Caesarea was built by Herod the Great to honour Augustus Caesar over a period of 12 years. Two stone breakwaters were constructed and a fresh water pool was carved out of the rocks below the huge rock wall surrounding the town. The hippodrome is in good condition as it was buried under huge layers of debris washed down by the rivers during storms. It was interesting to see how much damaged clay plates and other pieces of pottery were amongst the layers. Over the years the town was conquered by many different nations – the Crusader Fort at the northern end was built during one of the times the Crusaders were in control.
There is a carved stone which mentions Pontius Pilot, the only reference ever seen of the man who sentenced Jesus to death.
We then headed inland to reach Megiddo – believed to be the Armageddon referred to in the Bible. There are over 30 civilisations built on top of each other. This is definitely not a place for the weak hearted. We climbed a smooth pathway to reach the top of the hill, past the ruins of homes and altars – even the stable for the king’s horses – however our exit out of the site was somewhat crazy. We descended 30 metres by a steep stairway under the city then along a 60 metre tunnel before climbing back up to the surface. The well and tunnel were built when an Assyrian army laid siege to the city. They would have been able to access the spring which supplied water to the city, so in order to keep it within the city area, the well was dug. The well was extremely deep and was linked to the spring by a gently sloping tunnel ensuring the water ran backwards into the well. The Assyrians gave up and left.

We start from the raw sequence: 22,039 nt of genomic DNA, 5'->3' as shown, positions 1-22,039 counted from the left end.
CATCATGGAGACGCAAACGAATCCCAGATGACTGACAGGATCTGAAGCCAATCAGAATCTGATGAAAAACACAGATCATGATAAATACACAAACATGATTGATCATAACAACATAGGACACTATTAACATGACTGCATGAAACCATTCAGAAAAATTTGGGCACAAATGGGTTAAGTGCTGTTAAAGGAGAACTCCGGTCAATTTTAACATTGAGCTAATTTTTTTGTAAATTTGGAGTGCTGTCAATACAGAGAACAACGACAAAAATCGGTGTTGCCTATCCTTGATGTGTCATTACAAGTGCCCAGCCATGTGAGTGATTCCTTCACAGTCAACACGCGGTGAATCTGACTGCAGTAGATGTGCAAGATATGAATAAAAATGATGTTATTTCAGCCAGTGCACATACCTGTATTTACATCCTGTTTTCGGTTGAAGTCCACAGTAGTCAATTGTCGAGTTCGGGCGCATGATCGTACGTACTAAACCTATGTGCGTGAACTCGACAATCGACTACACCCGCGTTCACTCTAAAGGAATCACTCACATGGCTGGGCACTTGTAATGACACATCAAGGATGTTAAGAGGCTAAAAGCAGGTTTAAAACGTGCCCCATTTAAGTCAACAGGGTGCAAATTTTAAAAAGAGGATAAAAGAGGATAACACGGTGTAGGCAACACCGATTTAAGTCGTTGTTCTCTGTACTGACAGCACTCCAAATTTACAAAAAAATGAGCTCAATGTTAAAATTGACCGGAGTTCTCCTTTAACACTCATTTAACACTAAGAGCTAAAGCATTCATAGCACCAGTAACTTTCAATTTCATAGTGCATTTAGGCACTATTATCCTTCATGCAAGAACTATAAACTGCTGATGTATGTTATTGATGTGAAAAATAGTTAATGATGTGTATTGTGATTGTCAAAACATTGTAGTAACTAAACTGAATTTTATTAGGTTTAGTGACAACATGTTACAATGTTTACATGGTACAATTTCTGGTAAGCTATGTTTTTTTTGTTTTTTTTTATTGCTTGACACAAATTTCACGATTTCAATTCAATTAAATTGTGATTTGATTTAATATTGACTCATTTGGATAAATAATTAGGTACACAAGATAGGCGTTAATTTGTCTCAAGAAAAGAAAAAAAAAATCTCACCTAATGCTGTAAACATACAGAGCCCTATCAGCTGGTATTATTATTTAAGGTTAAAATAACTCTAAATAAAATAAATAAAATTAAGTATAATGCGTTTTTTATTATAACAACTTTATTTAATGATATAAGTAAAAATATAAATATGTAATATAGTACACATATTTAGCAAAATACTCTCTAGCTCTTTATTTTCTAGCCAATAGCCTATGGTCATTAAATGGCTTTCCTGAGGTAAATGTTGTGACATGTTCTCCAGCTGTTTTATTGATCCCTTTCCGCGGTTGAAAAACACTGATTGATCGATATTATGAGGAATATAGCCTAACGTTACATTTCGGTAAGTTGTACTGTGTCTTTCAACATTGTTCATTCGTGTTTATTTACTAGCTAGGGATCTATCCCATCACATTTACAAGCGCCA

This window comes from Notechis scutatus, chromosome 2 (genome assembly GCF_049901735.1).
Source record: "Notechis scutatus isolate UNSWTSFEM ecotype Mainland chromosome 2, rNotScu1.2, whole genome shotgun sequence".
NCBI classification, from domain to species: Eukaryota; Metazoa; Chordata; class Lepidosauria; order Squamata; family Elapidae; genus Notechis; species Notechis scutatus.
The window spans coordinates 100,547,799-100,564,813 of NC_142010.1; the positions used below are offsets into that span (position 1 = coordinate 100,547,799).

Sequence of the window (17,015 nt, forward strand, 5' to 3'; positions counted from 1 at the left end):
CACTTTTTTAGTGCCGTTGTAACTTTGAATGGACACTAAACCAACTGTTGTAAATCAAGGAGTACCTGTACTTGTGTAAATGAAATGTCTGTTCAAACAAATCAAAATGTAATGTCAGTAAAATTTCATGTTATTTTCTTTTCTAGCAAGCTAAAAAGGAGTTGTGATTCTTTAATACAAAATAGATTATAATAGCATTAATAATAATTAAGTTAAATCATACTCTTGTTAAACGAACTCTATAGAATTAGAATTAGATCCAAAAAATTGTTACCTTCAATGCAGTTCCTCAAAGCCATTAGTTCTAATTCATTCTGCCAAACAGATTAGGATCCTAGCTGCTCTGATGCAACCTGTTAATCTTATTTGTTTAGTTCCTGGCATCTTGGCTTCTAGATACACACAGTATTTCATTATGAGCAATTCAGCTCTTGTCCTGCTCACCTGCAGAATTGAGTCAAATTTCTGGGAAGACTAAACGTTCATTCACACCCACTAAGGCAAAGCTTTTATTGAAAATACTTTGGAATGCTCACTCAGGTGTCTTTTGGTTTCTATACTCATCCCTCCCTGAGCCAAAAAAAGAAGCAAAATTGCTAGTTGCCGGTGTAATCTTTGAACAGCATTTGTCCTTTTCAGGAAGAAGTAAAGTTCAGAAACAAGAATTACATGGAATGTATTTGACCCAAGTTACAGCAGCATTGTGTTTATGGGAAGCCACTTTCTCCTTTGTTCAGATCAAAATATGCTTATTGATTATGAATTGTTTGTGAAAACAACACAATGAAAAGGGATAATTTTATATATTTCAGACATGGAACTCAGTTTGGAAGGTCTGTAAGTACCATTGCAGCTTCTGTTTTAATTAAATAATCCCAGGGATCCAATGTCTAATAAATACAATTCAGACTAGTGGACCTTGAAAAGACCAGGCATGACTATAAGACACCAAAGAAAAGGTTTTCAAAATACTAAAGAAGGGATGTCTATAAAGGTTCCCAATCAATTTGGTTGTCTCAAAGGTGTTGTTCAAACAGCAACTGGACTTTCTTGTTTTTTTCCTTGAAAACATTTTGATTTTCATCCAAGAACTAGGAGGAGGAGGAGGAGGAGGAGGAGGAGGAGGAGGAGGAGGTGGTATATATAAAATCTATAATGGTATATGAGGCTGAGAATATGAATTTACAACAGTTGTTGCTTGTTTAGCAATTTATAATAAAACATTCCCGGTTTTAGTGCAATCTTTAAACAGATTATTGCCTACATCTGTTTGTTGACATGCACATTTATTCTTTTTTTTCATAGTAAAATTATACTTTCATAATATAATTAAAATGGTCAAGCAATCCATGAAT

Unfortunately it was too nerve-wracking to take photos. Everyone was using both hands to hold onto the railings. The valley running below the city is to this day, very fertile.
We made one last stop before our destination of Tiberias on the Sea of Galilee. We stopped in Cana at the Church of the Wedding where the first miracle by Jesus supposedly took place. There was a mass in progress in the Roman Church built on top of the old synagogue where Jesus prayed. During the excavations they discovered the jars where water was turned into wine.